European friends heard about it, so events ended up happening in Warsaw, Cologne, Turin, Sardenia – and even Sydney. I then went on to co-host it in Berlin with the Godfather of the Berlin slam scene Wolf Hogekamp for four years. Ray Antrobus visited me and helped me bring the first one to London, then Dan came on board! We now have events happening in 8 cities in the UK. It has become a brilliant Valentines event that sells out every year, and we have our Apocalypse – a national Anti-Slam final – and we’re keen to keep adding cities every year. I think one of my favourite things about it is how each city brings its own energy and helps revise the format.

Having had the privilege of participating in the Anti-Slam this year I found it hugely liberating to purposefully write bad poetry, particularly having had to sit through quite a few gigs over the last 15 years that have been strewn liberally with it. Have your other participants felt similarly liberated by the Anti-Slam format?

Dan: we get that response a lot! It’s a nice combination of challenge and liberation for excellent and established performers to engage with their bad side – but to do that entertainingly! As a gig organiser and host, as well as a performer, you do see a lot of genuinely “bad” writing and performers on the circuit – so The Anti-Slam certainly serves to perhaps relieve a bit of tension about that!

Paula: Yeah – I think there is so much that can be cathartic and liberating about it. It allows you to get one back at all the awful pieces and people you have contended with on the open mic and slam circuit. More importantly it enables you to harness the inner critic that respond directly to it. Something about this opens the floodgates of all kinds of shades of creativity. I think its about taking your fears of everything you try to avoid and going into it willingly, rather than being blocked by it.

You’ve been charged with running the revered Glastonbury Poetry Slam this year and the quality is always pretty damn high. Winners in the past have included now-massive poets like Hollie McNish and Luke Wright. Nervous? 

Dan: I love hosting regular, non-Anti slams too! It’s an honour to be asked, and always interesting to see who does well at these things. Not too many nerves – hosting is supposed to be the invisible foundations that the slammers can build their 3 minutes of stage time on!

Paula: I think the Slam is one of the nicest things that happen over the weekend. It always draws a nice mix of emerging poets and poets very very new to performance. I think the fact that the winner gets a set next year and a ticket to the festival really adds to the energy of it. It’s such a great way to get new voices on board so I am super excited about hosting it. I have hosted the Poetry and Words stage at Glastonbury before, many Anti-Slams with Dan, and also monthly host at Hammer & Tongue Hackney – so no nerves, I am only looking forward to it.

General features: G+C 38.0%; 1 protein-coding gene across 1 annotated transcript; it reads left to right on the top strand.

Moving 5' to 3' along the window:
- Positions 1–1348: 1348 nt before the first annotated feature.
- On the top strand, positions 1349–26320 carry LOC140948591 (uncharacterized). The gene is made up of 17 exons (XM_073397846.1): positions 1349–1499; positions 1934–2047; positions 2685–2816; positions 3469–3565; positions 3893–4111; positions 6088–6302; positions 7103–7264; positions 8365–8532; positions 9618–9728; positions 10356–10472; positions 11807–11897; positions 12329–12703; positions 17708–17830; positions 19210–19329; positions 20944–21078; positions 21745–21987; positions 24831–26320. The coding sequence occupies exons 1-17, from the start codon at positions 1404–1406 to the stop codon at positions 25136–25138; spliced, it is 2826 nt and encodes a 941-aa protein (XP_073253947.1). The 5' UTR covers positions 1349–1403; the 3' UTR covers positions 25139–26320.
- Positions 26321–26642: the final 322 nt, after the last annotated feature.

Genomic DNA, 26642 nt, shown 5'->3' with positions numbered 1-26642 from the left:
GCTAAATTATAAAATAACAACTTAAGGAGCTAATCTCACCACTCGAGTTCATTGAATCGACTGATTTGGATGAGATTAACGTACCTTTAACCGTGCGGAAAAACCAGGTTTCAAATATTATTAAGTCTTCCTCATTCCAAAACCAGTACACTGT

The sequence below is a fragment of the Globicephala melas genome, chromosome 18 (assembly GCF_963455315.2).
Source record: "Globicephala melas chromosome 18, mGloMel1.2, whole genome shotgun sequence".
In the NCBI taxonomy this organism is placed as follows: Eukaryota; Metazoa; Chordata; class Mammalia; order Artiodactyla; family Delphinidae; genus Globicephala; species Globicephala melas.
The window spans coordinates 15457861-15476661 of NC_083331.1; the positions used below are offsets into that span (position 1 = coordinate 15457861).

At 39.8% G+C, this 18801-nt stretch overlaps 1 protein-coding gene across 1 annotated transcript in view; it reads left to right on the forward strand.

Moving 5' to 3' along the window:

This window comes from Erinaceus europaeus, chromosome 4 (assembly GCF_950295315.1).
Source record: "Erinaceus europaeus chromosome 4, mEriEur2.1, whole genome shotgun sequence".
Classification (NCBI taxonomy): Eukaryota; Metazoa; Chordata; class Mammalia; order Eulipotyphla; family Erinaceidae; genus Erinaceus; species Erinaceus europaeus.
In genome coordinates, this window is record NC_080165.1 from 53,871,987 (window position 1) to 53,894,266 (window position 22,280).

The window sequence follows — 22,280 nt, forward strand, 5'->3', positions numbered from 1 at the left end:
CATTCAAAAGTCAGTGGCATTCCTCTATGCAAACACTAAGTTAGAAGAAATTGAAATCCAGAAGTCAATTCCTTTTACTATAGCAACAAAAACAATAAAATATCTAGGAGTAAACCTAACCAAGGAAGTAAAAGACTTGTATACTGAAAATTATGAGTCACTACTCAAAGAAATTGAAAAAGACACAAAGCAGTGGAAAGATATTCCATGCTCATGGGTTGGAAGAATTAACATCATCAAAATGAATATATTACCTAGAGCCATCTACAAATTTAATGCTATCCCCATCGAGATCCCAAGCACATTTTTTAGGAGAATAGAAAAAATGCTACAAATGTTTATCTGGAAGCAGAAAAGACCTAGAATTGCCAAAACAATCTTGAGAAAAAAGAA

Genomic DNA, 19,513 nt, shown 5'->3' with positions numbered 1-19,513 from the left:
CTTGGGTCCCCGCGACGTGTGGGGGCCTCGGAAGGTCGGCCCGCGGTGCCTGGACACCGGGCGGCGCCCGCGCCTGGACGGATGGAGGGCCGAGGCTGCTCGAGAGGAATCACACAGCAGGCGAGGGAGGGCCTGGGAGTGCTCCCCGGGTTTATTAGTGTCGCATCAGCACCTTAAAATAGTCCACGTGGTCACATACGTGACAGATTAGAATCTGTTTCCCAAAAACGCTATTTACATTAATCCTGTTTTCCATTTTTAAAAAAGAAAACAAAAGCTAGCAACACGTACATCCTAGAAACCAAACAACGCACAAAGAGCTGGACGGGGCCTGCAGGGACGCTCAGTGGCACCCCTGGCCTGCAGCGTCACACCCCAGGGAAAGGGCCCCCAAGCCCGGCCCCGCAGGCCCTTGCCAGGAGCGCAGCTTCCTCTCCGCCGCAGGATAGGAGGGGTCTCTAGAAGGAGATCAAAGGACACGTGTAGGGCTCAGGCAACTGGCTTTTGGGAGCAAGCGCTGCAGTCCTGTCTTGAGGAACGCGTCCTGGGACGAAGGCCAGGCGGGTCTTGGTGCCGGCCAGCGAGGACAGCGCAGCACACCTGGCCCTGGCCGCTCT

Tell us about your other projects like the Fail Better Podcast and Poetry Goes Pop!

Paula: In Fail Better we chat to two artists about their most interesting failures – usually something like messing up a gig in an epic way! We also look at fails of the month, and a current pop song that has terrible lyrics. It follows on from The Anti-Slam a bit – we both like the idea of failure and what we can do with it. I think embracing failure, rather than being ashamed of it, is fantastic for creativity. As much as I want my work to be polished, I am constantly reminding myself that I connect to other artists when they show their vulnerability. I also love interviewing people, and am obsessed with artists’ process, so the show is this great excuse to have conversations with artists I love and respect. I like them especially as they come on the show because they are as interested in the theme as Dan and I are and tell the most engaging stories.  We get lovely guests on the show every time.

Dan: Poetry Goes Pop! is a spoken word comedy panel show where we mash up pop culture and poetry. We play silly games like Poetry Karaoke – singing a poem to the tune of a popular song and Pop to Poem – turning bad pop lyrics into a serious performance of poetry. Like this!

Both of you have performed before at Glastonbury, independently. Can you share your weirdest moment(s)?

Dan: The giant mechanical spider. Every festival should have a giant mechanical spider.

Paula: Oh this is hard, I’ve had so many! My top 3 in no particular order are

1. Walking in and out of the Miniscule of Sound.

2. Finding the secret room behind the room down the rabbit hole.

3. A live art piece of a group of pregnant woman walking in a hazy daze through the fields. At least I think it was live art…

Finally, what advice would you give to potential Glastonbury slammers this year?

Dan: Don’t be intimidated by the setting – Paula and I will make it really fun and friendly! And don’t worry too much about the competition element – winning is awesome, but the best thing a slam can do is make you simply want to perform your work as well as possible.

Paula: Yeah what Dan said. I think my advice generally to anyone who is performing in any slam, regardless of whether they want to win or not is the same: Be the most you that you can possibly be. Perform with your own unique energy – the piece that is most distinctly the way you write and about what you are interested in. That more than anything is what audiences respond to. You can’t compete with anything else. Also remember scoring poems with numbers is always going to be at least a little bit arbitrary. Personal or Fantastical, Political or Silly, Lyrical or Monologue – just be super you.

The Glastonbury Poetry Slam will take place on Sunday 28th at 5pm at the Poetry&Words tent. If you wish to sign up for either the Poetry Slam or an Open Mic spot (which takes place Saturday 27th at 12.50pm) come as early as possible to the Poetry&Words tent and approach one of the MC’s to put your name down.

More interviews on the way…

Scott 🙂